Analysts: Much at Stake in Coming US House Debate on President's Iraq Plan
10 February 2007
The debate in the U.S. Congress on Iraq shifts to the House of Representatives next week, as lawmakers consider a non-binding Democratic-backed resolution opposing President Bush's military surge plan. VOA's Dan Robinson will be watching events and reports on the objectives majority Democrats have for the debate, and steps Republicans are likely to take to emphasize their position on Iraq.
After the attention focused on the Senate, where disagreements temporarily blocked debate on three resolutions criticizing or supporting the president's plan, the spotlight will be on the 435-member House.
Democratic leaders have devoted three days for lawmakers to speak for or against a simple resolution expressing support for U.S. troops, but stating disagreement with President Bush's decision to send an additional 21,000 troops to Iraq.
The question for Democrats is how many Republicans they can bring on in support of the measure, which specifically avoids describing the troops increase as an escalation.
In announcing their plan, which could involve as much as 12 hours of debate each of the three days scheduled, Democrats expressed confidence they will be able to attract Republican support.
"This is an up or down vote on the policy enunciated by the president. We owe it to our constituents to have that. The president asked for, as he spoke to us [in his speech on Iraq in January] a thorough debate and we are going to have that in the House of Representatives next week," said Rahm Emanuel, who heads the House Democratic Party Caucus.
Republican leaders attempting to maintain unity in their ranks call the Democratic resolution a political stunt.
John Boehner, House Minority Leader, predicts a majority of Republicans will support the president and asserts a non-binding measure will have no impact on the course the president pursues. "No, because it is a meaningless political stunt. If they want to do something real, well then bring a resolution out on to the floor that either supports the president [or] stops funding, but let's not have some non-binding resolution, let's deal with something real," he said.
Boehner continues to acknowledge skepticism among Republicans that the U.S.-Iraqi anti-insurgent push in Baghdad and al-Anbar province can work.
House Majority Leader Steny Hoyer dismisses the suggestion by Boehner that the debate will lack meaning unless the resolution is made binding on the president. "The American people will have their representatives for the three days articulate their view on how we ought to proceed, and that is important I think for the president to hear, it is important for the country to hear, and we will assure that that is done," he said.
Whatever the outcome of the final vote on the Democratic resolution, and an alternative measure Republicans may offer, Democrats are pursuing other tactics aimed at having a more direct impact on the president's latitude regarding troop deployments and funding.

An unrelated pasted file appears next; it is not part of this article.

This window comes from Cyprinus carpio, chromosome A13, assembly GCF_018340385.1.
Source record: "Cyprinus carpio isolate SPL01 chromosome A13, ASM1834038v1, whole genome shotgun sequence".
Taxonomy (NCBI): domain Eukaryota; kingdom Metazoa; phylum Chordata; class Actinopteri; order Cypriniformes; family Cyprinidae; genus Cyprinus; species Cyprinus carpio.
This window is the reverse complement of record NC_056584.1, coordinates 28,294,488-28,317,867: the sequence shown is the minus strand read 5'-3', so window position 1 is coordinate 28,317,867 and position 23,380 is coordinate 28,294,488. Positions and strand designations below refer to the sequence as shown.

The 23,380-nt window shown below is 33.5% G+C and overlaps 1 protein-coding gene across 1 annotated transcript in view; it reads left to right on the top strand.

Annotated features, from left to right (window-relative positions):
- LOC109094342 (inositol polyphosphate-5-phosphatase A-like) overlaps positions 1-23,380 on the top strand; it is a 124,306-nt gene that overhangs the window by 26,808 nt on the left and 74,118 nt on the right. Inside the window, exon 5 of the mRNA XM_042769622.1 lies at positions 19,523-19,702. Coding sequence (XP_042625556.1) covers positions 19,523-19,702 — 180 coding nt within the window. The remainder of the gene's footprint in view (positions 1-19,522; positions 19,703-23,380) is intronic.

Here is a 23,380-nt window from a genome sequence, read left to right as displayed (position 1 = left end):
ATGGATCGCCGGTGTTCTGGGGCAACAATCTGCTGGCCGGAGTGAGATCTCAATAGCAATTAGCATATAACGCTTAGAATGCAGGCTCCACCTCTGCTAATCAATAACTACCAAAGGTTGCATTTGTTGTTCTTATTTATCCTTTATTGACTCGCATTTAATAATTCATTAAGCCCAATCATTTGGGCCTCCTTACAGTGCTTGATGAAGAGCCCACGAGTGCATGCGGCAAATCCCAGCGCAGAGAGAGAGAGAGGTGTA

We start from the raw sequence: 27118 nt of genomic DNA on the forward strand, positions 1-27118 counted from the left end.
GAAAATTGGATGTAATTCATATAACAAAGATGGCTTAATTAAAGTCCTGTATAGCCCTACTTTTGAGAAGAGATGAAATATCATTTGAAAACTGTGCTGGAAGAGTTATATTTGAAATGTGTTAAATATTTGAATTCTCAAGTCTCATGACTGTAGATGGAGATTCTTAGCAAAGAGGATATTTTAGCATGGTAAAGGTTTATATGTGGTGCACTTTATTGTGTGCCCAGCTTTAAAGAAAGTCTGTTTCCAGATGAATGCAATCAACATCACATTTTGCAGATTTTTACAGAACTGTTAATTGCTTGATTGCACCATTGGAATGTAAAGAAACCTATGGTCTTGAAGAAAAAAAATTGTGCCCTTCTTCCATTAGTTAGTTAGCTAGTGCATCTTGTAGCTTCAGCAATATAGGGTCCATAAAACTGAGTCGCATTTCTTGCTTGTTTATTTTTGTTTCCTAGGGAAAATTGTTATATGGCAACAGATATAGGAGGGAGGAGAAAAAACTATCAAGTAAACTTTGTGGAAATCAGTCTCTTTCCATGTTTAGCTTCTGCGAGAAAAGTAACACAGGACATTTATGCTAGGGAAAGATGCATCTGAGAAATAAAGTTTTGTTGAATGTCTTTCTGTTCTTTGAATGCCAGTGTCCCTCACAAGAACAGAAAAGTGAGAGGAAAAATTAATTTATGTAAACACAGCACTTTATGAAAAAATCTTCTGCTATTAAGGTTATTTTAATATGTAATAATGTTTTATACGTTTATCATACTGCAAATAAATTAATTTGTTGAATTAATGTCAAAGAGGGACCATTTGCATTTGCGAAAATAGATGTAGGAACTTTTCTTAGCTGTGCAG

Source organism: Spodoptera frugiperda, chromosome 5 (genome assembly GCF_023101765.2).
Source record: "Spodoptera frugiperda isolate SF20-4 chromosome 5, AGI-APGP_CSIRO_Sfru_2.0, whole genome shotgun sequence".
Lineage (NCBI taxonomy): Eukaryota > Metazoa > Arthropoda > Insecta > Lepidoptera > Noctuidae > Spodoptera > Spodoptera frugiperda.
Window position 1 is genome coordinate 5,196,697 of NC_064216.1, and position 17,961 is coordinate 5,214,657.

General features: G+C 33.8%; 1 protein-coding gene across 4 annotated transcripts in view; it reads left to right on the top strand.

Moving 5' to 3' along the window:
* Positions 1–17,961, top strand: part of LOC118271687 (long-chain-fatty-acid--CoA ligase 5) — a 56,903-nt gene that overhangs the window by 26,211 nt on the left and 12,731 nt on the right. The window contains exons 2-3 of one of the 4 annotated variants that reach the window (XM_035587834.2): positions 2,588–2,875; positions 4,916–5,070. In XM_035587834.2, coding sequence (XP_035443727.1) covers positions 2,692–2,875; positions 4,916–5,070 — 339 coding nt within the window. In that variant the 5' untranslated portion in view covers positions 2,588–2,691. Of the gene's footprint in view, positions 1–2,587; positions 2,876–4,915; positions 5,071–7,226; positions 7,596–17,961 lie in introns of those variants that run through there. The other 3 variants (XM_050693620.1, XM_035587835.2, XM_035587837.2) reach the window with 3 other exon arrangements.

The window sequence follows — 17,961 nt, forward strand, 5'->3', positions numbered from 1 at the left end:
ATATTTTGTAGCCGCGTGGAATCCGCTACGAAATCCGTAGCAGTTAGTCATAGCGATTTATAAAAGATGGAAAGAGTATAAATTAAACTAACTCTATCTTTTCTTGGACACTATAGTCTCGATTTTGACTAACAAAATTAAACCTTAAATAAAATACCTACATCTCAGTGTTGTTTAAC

Democratic-controlled committees will subject administration budgets to intense scrutiny, part of annual consideration of defense authorization and appropriation bills.
John Murtha, Pennsylvania Democrat and Iraq war critic will play a pivotal role as head of a key defense appropriations Subcommittee which will examine a $93-billion White House request for Iraq and Afghanistan war funding. "We are going to check every cent that is spent by the U.S. government in the hearings on the [Iraq emergency funding] supplemental, and on the ordinary [defense] bill," he said.
In 2005, then majority Republicans responded to Congressman Murtha's call for a phased withdrawal, or redeployment, of U.S. troops from Iraq by forcing a similar Iraq war debate on the floor of the House.
Fierce rhetorical battles raged over the Republican-crafted resolution aimed at portraying then minority Democrats as unpatriotic and unsupportive of the troops as in this exchange between Democrat Jim McGovern and Georgia's Phil Gingrey.
MCGOVERN: It is demeaning to those who have raised questions about the war in Iraq, it is demeaning to the American public who now overwhelmingly have questions about this war in Iraq. They want us to take this issue seriously and not just play politics with it.
GINGREY: They [Democrats] are going to have the opportunity today on the floor of this House to vote yes or no, do they want us to immediately pull our troops out of Iraq?
Many of the same issues raised in that debate 15 months ago, which ended with an overwhelming bipartisan 403 to 3 vote against any sudden withdrawal of U.S. forces from Iraq, will likely be heard again on the floor of the House this week.
However, the 2007 debate occurs against a background of drastically deteriorated conditions in Iraq, and soured feelings among Americans toward the war, that raise the stakes considerably for Congress and the administration.
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